To say Reddit is going through some growing pains would be an understatement.
The company has struggled for a while with if, when and how to censor content on the site, as it tries to build a real business backed by venture capitalists, all while trying not to alienate the huge community of people who help power the site. And now it has a new saga on its hands after protests by scores of the unpaid moderators who help run the site took down some of the media platform’s most popular sections this past week.
Well, prominent venture capitalist Fred Wilson thinks he has a solution, as he wrote in a blog post titled “The Decentral Authority” that he published today.
“It may be that there is no viable middle ground between a centrally controlled media platform and an entirely decentralized media platform,” he noted, referencing the type of entity he believes Reddit is becoming versus the type of platform many of its users want it to be. “You are either going to police the site or you are going to build something that cannot be policed even if you want to.”
That uncontrollable site is coming, he says, and will “most likely will be built on the blockchain.”
What’s the blockchain, you ask? “Essentially, just a record, or ledger, of digital events — one that’s ‘distributed,’ or shared between many different parties [or computers],” Guardtime CEO Mike Gault explained in a guest post published on Re/code today. “The bitcoin blockchain contains a certain and verifiable record of every single bitcoin transaction ever made.”
Wilson doesn’t go into many details about how a blockchain-powered media platform would work. But the gist seems to be that a media platform built on top of the blockchain would not need a company to manage it because the network of people or computers that confirm each blockchain entry would collectively serve that function.
Wilson said his firm has seen a bunch of entrepreneurs working on such an idea and that he believes the blockchain technology is now sophisticated enough to support such an initiative. Ryan X. Charles, a bitcoin engineer who worked at Reddit for a short period of time, laid out some details on how such a decentralized media platform could work in a blog post today.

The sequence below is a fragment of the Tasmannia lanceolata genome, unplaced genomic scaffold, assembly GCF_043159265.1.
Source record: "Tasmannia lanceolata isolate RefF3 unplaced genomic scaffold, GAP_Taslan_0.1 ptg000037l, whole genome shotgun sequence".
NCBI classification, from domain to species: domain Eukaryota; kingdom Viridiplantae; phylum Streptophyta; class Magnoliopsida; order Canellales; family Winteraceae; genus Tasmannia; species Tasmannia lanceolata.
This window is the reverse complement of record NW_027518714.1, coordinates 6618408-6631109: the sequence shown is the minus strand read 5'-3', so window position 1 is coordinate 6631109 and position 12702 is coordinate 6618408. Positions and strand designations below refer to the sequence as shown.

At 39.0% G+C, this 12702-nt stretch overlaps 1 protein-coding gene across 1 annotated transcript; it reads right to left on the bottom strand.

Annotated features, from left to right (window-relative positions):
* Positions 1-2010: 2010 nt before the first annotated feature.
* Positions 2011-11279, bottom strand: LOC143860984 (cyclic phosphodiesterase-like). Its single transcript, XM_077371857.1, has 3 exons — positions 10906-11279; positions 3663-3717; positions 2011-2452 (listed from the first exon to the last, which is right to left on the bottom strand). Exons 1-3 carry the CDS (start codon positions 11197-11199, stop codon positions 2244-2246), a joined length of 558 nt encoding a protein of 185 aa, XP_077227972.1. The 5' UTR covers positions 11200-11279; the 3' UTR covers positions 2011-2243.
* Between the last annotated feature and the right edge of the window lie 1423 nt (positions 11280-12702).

The way a decentralized reddit works is like this. Each user has an app, the reddit app, which connects to the reddit p2p network. For most users, the app is a normal web app. Each user funds their own app with a small amount of bitcoin. In order to download content, the user pays a very, very small amount of bitcoin to the peers on the network. This incentivizes people to keep the app open so as to keep servicing the other users. Furthermore, when a user upvotes content, that sends a small amount of bitcoin to the author of that content, thus incentivizing the production of good content. If all the content is authenticated, we can be reasonably sure most payments are going to the right people.
In this scenario, reddit, Inc. still exists, they just don’t have a monopoly on the hosting of reddit content. Instead, anyone can run the app to host the content, and reddit, Inc. is just the biggest service provider. Any user can run a business by running the app full-time. Any user, including reddit, Inc., can censor content they themselves deliver to other users, but cannot censor content other users send to other users.
There are some caveats. First, Wilson’s firm, Union Square Ventures, has invested in several bitcoin- and blockchain-related startups, including Coinbase and Onename. So you could make the argument that Wilson and his firm would love to see winning ideas come out of this space because they could financially benefit from them. (At the same time, Wilson has long been one of the loudest bitcoin supporters.)
Separately, there are a whole host of new questions and risks that may arise when you consider a giant media platform with no central authority over it.
But with big bets on some of the biggest tech innovators of the last decade in Twitter, Tumblr and Etsy, when Wilson speaks, many smart people listen.
“To be clear, this does not mean the end of Reddit or Twitter or any other of the current media platforms that are out there,” Wilson writes.
“But there is also a very interesting opportunity to build a truly decentralized media platform,” he added. “I am not sure it will be a good business. I am not sure it will even be a business. But it can be a very powerful community and platform.”
This article originally appeared on Recode.net.